The beginning of the sixth perek of Pesachim discusses when erev Pesach falls out on Shabbat. It lists the processes involved in offering the korban pesach which would ordinarily be considered melachot but nevertheless can be performed on this Shabbat – they “docheh” (override) Shabbat.
There is an argument between Rebbi Eliezer and Rebbi Akiva about certain preparatory procedures. Rebbi Akiva maintains that one may not carry a korban pesach from outside of the techum on Shabbat and that one may not cut off a mum from the korban on Shabbat, while Rebbi Eliezer permits these actions. Their argument can be summed up as follows - Rebbi Eliezer permits these actions to be done on Shabbat in order to ensure that the mitzvah of korban pesach will be fulfilled, while Rebbi Akiva holds that since these actions could have been done before Shabbat, we do not allow one to perform them on Shabbat itself.
In the Mishnah, Rebbi Akiva brings support for his argument from the case of haza’ah - the sprinkling of purification waters over someone, as the final stage of the seven day purification process after coming into contact with a dead body. If the seventh and final day of this process coincides with Shabbat, R’ Akiva argues that haza’ah does not override Shabbat.
According to his reasoning however, this seems to be problematic because this person is not able to do the sprinkling before Shabbat, as he must wait until the seventh day, which in the Mishnah’s case will fall out on the fourteenth of Nissan which is a Shabbat. So this person is unable to do the haza’ah before Shabbat, unlike the other two cases cited in the Mishnah. Therefore the logic of Rebbi Akiva’s reasoning does not apply, so why should haza’ah be prohibited on Shabbat?
The Maharsha cites one answer - haza’ah is different to both the other examples cited by the Mishnah. The first two examples are essential to the korban pesach, however they can both be done before Shabbat and therefore does not docheh Shabbat. However, haza’ah cannot be done before Shabbat, as it is not its time but it also does not docheh Shabbat, because it is not an essential part to the korban pesach itself. Rather, it is an external limiting factor, and consequently cannot be docheh Shabbat. Only those things that are essential to the korban pesach itself, which cannot be done before Shabbat, are able to override Shabbat.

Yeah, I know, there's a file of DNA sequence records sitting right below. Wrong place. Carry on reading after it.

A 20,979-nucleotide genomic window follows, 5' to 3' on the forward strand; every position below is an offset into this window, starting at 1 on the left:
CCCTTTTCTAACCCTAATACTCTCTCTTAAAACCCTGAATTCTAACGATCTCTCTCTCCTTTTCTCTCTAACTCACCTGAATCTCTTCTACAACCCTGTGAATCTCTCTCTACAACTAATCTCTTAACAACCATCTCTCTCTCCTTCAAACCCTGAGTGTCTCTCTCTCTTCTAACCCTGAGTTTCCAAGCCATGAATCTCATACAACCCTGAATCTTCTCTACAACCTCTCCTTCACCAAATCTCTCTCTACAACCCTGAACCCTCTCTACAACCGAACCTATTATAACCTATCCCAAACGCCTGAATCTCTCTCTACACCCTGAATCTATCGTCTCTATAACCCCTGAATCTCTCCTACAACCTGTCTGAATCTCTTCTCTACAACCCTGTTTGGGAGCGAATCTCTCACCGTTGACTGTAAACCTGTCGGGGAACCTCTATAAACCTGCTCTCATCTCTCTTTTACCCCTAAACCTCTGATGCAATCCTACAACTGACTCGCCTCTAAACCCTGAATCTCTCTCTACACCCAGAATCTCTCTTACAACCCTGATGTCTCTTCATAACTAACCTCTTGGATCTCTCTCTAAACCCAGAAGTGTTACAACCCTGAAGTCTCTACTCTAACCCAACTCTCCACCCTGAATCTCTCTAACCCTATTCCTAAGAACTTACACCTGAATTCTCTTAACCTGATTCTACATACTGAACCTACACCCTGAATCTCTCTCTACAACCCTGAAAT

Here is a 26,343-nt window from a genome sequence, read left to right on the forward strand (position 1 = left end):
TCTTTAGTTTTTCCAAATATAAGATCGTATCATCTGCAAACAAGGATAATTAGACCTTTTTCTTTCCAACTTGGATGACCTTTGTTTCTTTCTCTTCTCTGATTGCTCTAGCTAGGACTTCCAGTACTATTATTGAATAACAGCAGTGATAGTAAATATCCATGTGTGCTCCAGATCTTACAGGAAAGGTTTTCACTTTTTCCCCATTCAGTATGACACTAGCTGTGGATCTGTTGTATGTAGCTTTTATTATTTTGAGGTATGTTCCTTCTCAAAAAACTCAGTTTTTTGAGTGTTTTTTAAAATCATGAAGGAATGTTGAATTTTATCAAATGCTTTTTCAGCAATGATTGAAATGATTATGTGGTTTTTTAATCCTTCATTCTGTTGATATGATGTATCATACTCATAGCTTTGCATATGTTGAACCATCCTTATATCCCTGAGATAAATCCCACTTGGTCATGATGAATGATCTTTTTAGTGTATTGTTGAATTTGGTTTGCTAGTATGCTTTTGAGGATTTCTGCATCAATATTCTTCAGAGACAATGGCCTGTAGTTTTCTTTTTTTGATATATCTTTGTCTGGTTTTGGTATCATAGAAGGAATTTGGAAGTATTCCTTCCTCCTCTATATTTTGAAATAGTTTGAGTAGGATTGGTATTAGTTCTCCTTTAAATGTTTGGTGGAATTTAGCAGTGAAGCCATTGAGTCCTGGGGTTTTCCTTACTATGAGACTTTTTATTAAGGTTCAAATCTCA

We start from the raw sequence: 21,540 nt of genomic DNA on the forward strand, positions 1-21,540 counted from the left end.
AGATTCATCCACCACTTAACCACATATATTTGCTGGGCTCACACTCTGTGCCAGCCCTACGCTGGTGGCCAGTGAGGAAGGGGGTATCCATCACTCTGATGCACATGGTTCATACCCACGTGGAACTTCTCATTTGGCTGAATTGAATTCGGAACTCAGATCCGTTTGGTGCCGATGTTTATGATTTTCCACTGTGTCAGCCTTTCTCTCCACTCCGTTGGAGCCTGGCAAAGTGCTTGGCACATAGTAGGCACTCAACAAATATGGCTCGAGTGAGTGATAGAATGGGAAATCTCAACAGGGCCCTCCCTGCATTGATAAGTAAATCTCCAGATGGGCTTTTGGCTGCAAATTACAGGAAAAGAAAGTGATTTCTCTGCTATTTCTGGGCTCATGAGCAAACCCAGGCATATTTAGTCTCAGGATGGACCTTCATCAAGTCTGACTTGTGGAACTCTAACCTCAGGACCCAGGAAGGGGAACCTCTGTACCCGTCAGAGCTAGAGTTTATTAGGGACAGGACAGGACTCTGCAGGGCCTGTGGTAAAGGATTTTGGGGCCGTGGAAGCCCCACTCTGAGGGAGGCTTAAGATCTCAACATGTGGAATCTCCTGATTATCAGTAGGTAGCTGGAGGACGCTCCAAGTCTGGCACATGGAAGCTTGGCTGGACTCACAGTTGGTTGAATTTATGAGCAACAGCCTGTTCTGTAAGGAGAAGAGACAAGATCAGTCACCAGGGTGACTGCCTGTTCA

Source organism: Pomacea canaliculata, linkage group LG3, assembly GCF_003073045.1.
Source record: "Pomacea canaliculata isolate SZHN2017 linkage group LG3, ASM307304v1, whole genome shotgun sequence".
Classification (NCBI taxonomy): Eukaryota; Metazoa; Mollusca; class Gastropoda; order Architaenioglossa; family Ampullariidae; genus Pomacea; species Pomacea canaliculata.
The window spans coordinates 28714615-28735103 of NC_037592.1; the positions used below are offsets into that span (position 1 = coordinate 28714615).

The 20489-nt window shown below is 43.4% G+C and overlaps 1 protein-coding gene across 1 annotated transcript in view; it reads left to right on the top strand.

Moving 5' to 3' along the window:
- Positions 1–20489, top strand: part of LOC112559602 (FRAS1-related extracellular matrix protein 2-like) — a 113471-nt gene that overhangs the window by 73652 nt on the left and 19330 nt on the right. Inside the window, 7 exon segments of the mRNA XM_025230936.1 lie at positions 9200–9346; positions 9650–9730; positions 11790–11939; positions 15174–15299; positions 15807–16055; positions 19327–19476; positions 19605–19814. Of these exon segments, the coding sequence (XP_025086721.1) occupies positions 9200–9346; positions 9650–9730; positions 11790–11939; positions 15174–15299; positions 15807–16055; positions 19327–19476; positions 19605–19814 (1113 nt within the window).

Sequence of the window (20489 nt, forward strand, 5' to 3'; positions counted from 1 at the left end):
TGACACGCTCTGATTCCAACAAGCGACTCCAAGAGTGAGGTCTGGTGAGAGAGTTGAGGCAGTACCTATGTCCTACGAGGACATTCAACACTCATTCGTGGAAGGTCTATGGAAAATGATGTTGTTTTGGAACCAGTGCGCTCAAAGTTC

The Rambam however, has a different explanation of the Mishnah. The Rambam (Hilchot Korban Pesach 6:2,6) is of the opinion that one who is tamei during the day of the fourteenth, even if it is not Shabbat, is not able to eat of the korban pesach that night. This is because, since he was tamei during the day that the korban was brought, he is not able to eat of the korban that night, whether haza’ah was performed on him or not.
Consequently the Rambam holds that the Mishnah is referring to a case where the seventh day of the purification process fell on the thirteenth of Nissan which was also a Shabbat. In this case, Rebbi Akiva does not hold that haza’ah is docheh Shabbat. The Mishnah is teaching us that even in this case, where a person must do haza’ah on the thirteenth in order to be able to offer and eat the korban the next day, it is still not docheh Shabbat.
The Rambam maintains that this case is the same as the previous examples cited in the Mishnah (carrying, and cutting off a mum). Just as those examples are not docheh Shabbat, because one may do them before Shabbat, so too haza’ah is not permitted to be docheh Shabbat (on the 13th) as it can be done after Shabbat. The Rambam does not pay consideration to the fact that by doing haza’ah on the next day (14th/Sunday) that this person will be invalidated from eating the korban pesach, as this person is able to make up the korban on Pesach Sheni.
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